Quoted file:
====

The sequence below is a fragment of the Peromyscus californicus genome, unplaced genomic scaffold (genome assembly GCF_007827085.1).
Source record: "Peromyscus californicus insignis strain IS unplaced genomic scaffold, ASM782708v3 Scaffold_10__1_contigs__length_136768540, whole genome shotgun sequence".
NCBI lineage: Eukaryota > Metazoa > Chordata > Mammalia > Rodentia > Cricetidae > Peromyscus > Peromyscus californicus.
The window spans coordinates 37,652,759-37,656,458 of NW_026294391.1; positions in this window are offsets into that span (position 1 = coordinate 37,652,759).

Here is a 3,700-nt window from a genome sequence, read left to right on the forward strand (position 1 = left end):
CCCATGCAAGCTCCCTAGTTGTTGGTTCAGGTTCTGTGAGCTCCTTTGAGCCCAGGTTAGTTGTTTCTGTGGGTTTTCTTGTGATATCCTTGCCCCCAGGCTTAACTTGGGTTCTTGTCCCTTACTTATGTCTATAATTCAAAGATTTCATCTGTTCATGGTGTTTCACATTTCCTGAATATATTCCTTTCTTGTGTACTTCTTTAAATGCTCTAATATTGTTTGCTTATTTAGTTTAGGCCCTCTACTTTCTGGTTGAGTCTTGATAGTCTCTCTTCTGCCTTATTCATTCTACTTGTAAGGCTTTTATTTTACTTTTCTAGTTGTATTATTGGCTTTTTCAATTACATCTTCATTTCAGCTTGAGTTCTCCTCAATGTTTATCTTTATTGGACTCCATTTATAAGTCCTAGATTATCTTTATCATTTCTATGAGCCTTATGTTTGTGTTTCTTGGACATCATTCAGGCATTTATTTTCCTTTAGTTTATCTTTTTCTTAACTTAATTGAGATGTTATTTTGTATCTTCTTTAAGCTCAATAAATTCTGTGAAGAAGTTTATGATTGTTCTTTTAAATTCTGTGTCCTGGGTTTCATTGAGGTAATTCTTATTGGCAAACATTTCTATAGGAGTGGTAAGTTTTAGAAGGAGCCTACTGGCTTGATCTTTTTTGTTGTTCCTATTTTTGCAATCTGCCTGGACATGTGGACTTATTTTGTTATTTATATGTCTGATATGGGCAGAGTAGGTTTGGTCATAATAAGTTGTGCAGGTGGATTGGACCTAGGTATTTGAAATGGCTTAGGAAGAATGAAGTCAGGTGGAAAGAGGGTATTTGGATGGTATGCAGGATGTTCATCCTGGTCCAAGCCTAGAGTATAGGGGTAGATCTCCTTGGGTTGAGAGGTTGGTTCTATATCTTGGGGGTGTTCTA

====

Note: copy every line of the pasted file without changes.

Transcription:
The sequence below is a fragment of the Peromyscus californicus genome, unplaced genomic scaffold (genome assembly GCF_007827085.1).
Source record: "Peromyscus californicus insignis strain IS unplaced genomic scaffold, ASM782708v3 Scaffold_10__1_contigs__length_136768540, whole genome shotgun sequence".
NCBI lineage: Eukaryota > Metazoa > Chordata > Mammalia > Rodentia > Cricetidae > Peromyscus > Peromyscus californicus.
The window spans coordinates 37,652,759-37,656,458 of NW_026294391.1; positions in this window are offsets into that span (position 1 = coordinate 37,652,759).

Here is a 3,700-nt window from a genome sequence, read left to right on the forward strand (position 1 = left end):
CCCATGCAAGCTCCCTAGTTGTTGGTTCAGGTTCTGTGAGCTCCTTTGAGCCCAGGTTAGTTGTTTCTGTGGGTTTTCTTGTGATATCCTTGCCCCCAGGCTTAACTTGGGTTCTTGTCCCTTACTTATGTCTATAATTCAAAGATTTCATCTGTTCATGGTGTTTCACATTTCCTGAATATATTCCTTTCTTGTGTACTTCTTTAAATGCTCTAATATTGTTTGCTTATTTAGTTTAGGCCCTCTACTTTCTGGTTGAGTCTTGATAGTCTCTCTTCTGCCTTATTCATTCTACTTGTAAGGCTTTTATTTTACTTTTCTAGTTGTATTATTGGCTTTTTCAATTACATCTTCATTTCAGCTTGAGTTCTCCTCAATGTTTATCTTTATTGGACTCCATTTATAAGTCCTAGATTATCTTTATCATTTCTATGAGCCTTATGTTTGTGTTTCTTGGACATCATTCAGGCATTTATTTTCCTTTAGTTTATCTTTTTCTTAACTTAATTGAGATGTTATTTTGTATCTTCTTTAAGCTCAATAAATTCTGTGAAGAAGTTTATGATTGTTCTTTTAAATTCTGTGTCCTGGGTTTCATTGAGGTAATTCTTATTGGCAAACATTTCTATAGGAGTGGTAAGTTTTAGAAGGAGCCTACTGGCTTGATCTTTTTTGTTGTTCCTATTTTTGCAATCTGCCTGGACATGTGGACTTATTTTGTTATTTATATGTCTGATATGGGCAGAGTAGGTTTGGTCATAATAAGTTGTGCAGGTGGATTGGACCTAGGTATTTGAAATGGCTTAGGAAGAATGAAGTCAGGTGGAAAGAGGGTATTTGGATGGTATGCAGGATGTTCATCCTGGTCCAAGCCTAGAGTATAGGGGTAGATCTCCTTGGGTTGAGAGGTTGGTTCTATATCTTGGGGGTGTTCTA